After being a second-class citizen for years, the Chromebook app experience is finally getting some attention. And by “Chromebook app”, I mean a web extension. When browsing for extensions, like these five I recently recommended, look for new badges in the Google Chrome Web Store to help you decide if you trust the extension developer.
Google implemented the new badges this week, “to make it easy for users to find great extensions while recognizing the publishers who create them.” You’ll still have to dig around and search for extensions. So this doesn’t help overall discoverability. However, thanks to the new Featured and Established Publisher badges, you see who Google trusts in this market.
Two new badges in the Google Chrome Web Store
Both badges are curated and awarded manually by the Chrome web team. For now, this isn’t an algorithmic process. I expect that will change in the future as Google tries to automate anything it can.
There are two requirements to earn a Featured badge in the Google Chrome Web Store.
The extension must adhere to Google’s pre-defined best practices and respect user privacy. The latter is a key one for me and probably many of you too. Second, the store listing page has to be detailed and clear. I’ve seen quite a few pages in the Chrome Web Store that fall down in this area over the past decade.
Earning the Established Publisher badge has different criteria.
The first is verification of the publisher’s identity and the second is a “consistent positive track record with Google services and compliance with the Developer Program Policy.” That’s exactly what’s needed to rid the store of sort of wild west / anything-goes experience.
While Progressive Web Apps (PWAs), Android apps and Linux desktop software have helped fill the “app gap” for Chromebook users, web extensions are still handy.
Often they just add little nuggets of functionality to Google Chrome, but that doesn’t make them any less useful than a full-blown app. When you just need a bit more than the browser provides natively, web extensions fit the bill. It’s nice to see Google pay a little more attention to the store where you can find them.
2 thoughts on “Chromebook users: Look for these new badges in the Google Chrome Web Store”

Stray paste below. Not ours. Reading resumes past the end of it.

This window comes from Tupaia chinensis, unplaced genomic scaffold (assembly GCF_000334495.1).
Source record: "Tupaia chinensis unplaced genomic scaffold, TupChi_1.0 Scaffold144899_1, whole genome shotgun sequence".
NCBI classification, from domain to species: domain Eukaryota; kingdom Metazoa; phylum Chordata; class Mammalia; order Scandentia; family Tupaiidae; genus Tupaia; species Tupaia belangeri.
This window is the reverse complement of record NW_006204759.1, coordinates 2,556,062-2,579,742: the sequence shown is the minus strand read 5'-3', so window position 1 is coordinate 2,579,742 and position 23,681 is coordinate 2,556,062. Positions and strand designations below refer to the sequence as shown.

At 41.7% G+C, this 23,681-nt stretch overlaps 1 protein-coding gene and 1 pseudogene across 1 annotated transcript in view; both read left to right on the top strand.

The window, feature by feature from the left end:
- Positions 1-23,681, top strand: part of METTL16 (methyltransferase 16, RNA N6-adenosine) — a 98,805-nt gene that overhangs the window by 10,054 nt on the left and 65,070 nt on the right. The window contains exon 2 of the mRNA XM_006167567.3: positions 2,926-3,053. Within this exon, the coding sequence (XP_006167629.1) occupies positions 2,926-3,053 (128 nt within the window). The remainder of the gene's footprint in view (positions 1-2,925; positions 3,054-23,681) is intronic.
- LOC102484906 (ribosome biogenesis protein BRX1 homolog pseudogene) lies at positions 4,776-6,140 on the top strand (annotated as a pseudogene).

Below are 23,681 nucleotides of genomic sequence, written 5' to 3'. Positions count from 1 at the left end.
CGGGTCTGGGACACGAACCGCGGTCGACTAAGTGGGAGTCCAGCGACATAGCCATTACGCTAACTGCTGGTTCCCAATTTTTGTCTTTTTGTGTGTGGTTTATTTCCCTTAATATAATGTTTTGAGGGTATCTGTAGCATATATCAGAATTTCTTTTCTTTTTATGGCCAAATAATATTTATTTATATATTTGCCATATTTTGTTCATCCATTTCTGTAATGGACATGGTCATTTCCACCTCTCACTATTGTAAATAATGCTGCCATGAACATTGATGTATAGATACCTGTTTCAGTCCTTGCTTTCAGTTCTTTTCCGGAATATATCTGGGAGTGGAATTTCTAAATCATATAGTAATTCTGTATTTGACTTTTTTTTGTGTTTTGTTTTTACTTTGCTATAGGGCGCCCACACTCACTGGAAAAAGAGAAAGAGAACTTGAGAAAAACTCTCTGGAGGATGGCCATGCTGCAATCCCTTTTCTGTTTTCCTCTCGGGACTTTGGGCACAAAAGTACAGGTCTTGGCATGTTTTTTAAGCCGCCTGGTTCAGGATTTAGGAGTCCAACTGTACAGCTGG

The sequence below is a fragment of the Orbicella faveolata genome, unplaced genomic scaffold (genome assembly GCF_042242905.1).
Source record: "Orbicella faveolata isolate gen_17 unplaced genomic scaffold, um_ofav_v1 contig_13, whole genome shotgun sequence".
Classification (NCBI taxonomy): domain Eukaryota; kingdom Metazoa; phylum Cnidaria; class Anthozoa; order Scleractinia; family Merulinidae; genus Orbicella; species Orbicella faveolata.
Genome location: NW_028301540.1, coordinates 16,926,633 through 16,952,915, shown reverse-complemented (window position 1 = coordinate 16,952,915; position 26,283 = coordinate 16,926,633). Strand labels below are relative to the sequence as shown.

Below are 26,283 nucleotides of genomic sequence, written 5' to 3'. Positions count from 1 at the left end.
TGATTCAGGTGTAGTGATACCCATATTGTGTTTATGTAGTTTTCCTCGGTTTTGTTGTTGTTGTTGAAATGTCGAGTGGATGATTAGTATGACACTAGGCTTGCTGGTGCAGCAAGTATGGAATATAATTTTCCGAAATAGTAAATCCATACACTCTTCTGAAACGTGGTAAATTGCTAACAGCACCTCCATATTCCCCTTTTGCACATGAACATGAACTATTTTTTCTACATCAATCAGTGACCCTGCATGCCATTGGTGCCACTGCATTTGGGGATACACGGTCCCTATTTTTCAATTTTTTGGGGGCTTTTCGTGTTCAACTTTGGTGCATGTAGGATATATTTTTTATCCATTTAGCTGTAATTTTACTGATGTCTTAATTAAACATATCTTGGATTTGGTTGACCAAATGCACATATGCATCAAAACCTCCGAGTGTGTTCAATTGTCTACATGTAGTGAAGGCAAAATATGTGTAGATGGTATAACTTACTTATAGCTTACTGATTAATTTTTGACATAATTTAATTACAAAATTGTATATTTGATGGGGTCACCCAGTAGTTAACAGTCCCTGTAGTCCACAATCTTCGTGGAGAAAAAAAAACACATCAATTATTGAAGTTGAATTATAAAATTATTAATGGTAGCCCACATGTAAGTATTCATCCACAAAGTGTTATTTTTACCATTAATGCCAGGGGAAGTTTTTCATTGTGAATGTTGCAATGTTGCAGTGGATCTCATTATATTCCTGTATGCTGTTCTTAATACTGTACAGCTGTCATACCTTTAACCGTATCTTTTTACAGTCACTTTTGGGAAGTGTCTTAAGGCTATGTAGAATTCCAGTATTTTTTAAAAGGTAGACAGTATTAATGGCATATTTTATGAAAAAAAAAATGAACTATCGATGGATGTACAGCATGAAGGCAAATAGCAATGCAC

I will look forward to is as long as there is a real framework that is continuously updated for what constitutes to be a good extension. The Google Play Store does something similar and also does annual selections of ‘best in class’. Unfortunately, that whole process is a complete travesty and a testament to the ineptitude of the team that runs it.
A few reasons:
1. Apps and games are chosen based on ‘coolness’ rather than the totality of the end user experience
2. The selection of these apps doesn’t meant they follow design guidelines and consistency
3. Apps are selected without them being best in class – for e.g., proper user data backup and restoration, if you move to a new phone or device
4. Games are selected where they do not use any type of ‘cloud game save backup’! Lack of this feature demonstrates a complete apathy for the end user’s time and commitment the game, IMO and no game should ever be on a selection list if it can’t meet this basic criteria. Who wants to lose hours of game progress because of a inconsiderate developer?
5. Apps that STILL don’t support a dark theme – the biggest violator : New York Times (Android) app!
I think you get my gist.
All these stores need to focus on quality rather than bragging about the quantity of apps. Hard to believe most apps have serious user numbers. Most Chrome users I ever see have never installed an extension on purpose.
The same thing can be said for Netflix etc too.